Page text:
We Need a Revival of New Testament Love

by | Feb 4, 2015 | Blogs, Fire in My Bones

We who call ourselves Spirit-filled Christians are notorious for overusing the term “revival.” If we get a standing-room-only crowd in a church for more than three nights in a row, and those people end up swooning on the floor after the altar call, we start hyping things up and comparing the meetings to the First Great Awakening.

But what exactly are the signs of a genuine move of God? Lately I’ve been buried in Paul’s epistle to the Thessalonians to find the answer to that question. After all, one of the most explosive spiritual awakenings in history took place in the Greek city of Thessalonica. It was a headquarters of ancient paganism (and just three hours from Mount Olympus, the home of the Greek gods), yet when the gospel was preached there it triggered a chain reaction of miracles and mass conversions.

Paul said of the spiritual explosion in Thessalonica: “Our gospel did not come to you in word only, but also in power and in the Holy Spirit and with full conviction” (1 Thess. 1:5a). A riot erupted, Paul was run out of town, and the new Christians were persecuted. Yet the attacks couldn’t stop them: The impact of this move of God was so forceful that within a short time the newly converted Thessalonians spread their faith throughout most of Greece (see v. 8).

So we could say that biblical revivals always include: (1) powerful preaching that brings heavy conviction of sin; (2) supernatural miracles that display God’s power and confirm the message; (3) notable numbers of true converts who share their faith aggressively; and (4) persecution from those who resist the gospel. But after reading 1 Thessalonians a few more times I noticed one additional hallmark of genuine revival that we often ignore: (5) remarkable, sincere love that nurtures the growing Christian church.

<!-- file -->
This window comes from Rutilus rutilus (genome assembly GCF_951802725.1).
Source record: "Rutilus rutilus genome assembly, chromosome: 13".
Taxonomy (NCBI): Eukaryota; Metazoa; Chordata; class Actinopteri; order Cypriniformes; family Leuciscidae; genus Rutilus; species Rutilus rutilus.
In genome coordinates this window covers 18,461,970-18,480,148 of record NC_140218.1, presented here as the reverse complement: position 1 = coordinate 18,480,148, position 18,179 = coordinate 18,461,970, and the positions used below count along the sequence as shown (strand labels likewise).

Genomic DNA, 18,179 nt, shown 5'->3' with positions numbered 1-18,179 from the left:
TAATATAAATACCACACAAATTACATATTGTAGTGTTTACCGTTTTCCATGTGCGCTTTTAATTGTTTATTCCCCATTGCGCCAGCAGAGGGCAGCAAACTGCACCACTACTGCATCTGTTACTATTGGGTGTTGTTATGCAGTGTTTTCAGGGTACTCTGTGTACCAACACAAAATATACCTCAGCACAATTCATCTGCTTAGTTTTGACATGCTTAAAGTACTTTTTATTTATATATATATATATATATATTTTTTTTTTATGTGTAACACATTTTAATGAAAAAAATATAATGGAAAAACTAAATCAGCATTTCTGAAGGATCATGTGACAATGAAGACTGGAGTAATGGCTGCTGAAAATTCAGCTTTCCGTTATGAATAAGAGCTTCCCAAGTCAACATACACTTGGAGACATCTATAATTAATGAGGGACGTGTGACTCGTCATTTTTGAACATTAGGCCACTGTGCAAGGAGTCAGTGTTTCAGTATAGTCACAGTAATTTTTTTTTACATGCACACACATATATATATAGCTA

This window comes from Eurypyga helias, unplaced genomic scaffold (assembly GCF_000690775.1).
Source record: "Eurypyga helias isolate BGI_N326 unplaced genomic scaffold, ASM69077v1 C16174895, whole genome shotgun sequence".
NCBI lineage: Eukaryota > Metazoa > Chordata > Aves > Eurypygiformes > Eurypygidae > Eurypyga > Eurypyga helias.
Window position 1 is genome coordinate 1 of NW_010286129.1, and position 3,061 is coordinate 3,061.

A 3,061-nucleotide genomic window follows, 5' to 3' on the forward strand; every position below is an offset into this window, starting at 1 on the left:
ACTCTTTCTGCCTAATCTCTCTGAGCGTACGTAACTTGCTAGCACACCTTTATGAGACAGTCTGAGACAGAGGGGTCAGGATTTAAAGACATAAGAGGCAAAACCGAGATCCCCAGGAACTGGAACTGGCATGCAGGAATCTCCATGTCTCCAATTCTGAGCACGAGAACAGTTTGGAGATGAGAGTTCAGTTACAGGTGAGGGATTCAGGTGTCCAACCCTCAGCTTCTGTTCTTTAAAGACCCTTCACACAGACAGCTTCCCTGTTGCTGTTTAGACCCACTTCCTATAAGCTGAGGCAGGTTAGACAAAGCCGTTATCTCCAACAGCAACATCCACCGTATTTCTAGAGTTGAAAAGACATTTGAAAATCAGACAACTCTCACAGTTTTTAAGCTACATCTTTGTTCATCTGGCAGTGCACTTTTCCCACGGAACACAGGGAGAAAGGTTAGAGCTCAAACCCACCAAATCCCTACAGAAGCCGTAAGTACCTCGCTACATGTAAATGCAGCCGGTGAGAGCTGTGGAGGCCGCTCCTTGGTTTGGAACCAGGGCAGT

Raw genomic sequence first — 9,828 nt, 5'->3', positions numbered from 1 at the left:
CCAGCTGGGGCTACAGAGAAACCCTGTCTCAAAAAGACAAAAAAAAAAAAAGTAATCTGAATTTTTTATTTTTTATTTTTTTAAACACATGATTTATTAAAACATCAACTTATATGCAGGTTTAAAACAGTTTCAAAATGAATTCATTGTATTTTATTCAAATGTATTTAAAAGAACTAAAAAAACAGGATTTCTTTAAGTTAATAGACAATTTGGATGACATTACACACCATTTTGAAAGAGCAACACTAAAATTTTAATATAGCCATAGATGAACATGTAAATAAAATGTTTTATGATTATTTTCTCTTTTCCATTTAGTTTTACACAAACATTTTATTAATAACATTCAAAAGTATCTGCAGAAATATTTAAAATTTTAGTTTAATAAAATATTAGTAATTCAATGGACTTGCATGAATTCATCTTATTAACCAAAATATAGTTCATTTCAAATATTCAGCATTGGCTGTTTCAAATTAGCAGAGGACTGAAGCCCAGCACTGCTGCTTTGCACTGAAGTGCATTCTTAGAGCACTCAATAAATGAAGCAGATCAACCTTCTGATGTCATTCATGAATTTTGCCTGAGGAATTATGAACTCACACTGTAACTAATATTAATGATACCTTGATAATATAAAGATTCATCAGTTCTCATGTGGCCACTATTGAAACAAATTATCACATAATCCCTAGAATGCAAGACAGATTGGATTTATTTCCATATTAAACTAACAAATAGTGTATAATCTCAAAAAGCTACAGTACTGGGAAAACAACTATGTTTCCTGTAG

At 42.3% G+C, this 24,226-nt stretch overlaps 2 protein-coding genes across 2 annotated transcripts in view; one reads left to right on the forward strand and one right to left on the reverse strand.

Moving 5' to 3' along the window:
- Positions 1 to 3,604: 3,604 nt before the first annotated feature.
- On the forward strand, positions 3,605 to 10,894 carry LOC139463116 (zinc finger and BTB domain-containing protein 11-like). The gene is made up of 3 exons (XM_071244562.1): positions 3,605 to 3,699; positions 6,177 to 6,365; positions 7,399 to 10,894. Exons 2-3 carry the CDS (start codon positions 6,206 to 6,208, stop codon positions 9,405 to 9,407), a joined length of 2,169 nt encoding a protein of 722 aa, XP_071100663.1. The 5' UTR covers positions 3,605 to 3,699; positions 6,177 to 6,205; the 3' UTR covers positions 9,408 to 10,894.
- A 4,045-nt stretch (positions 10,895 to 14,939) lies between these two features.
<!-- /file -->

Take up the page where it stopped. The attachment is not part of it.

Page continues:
We all want the miracles. We long to see mass conversions. But we forget that New Testament revival doesn’t happen without New Testament love. I see this love manifested in some specific ways:

1. Servant-hearted leadership. The apostle Paul and the leaders on his team did not think of themselves as “all that.” They weren’t pulpit stars. They didn’t ride in limousines or demand five-star hotel rooms. Paul was even willing to work a job so he wouldn’t be a burden to the Thessalonians. He told them: “Having so fond an affection for you, we were well-pleased to impart to you not only the gospel of God but also our very own lives, because you had become very dear to us” (1 Thess. 2:8).

In today’s “Spirit-filled” churches, some pastors have morphed into hipster CEOs who appear only in the pulpit and on the video screen. They may bring a powerful message, but the idea of personal impartation has become a relic of a bygone era. In the era of the iChurch, we really can’t get on the people’s level. That’s too bad, because sermons alone don’t make disciples. People need a personal touch from leaders who feel deep affection for those they are discipling.

2. Selfless investment. When Paul was in prison, he didn’t throw a pity party or feel bad for himself. He was thinking 24/7 about the people he had led to Christ in Thessalonica. He desperately wanted to see them again. They were in his heart. He prayed for them constantly “that we may see your face, and may complete what is lacking in your faith” (3:10). That kind of selfless love, modeled by humble leaders, sets the bar high for the entire church.

3. Slobbering affection. The word “brethren” appears in 1 Thessalonians 17 times. Paul understood that when we join the community of the redeemed, we are bonded together by the Holy Spirit who lives in all of us. That precious spiritual bond should be treasured. That’s why Paul wrote: “May the Lord cause you to increase and abound in love for one another” (1 Thess. 3:12). He knew the true measure of Christian maturity is fervent love.

Paul also told the Thessalonians: “Greet all the brethren with a holy kiss” (5:26). Today we explain this verse away by suggesting that kissing was a cultural tradition that doesn’t apply to us. Really? I’ve been in churches where people keep their polite distance, and their lack of affection is an indicator of their icy spiritual condition. Some people criticize what they call “sloppy agapé,” but I’ve learned that when Christians hug and kiss each other, they are also more prone to be passionate followers of Jesus.

Paul cared deeply about his followers and he told them: “We proved to be gentle among you, as a nursing mother tenderly cares for her own children” (2:7). There is a direct connection between extravagant love for each other and the spirit of New Testament revival. Let’s rediscover it.

J. Lee Grady is the former editor of Charisma. You can follow him on Twitter @leegrady. He is the author of The Holy Spirit Is Not for Sale and other books. You can learn more about his ministry, The Mordecai Project, at themordecaiproject.org.

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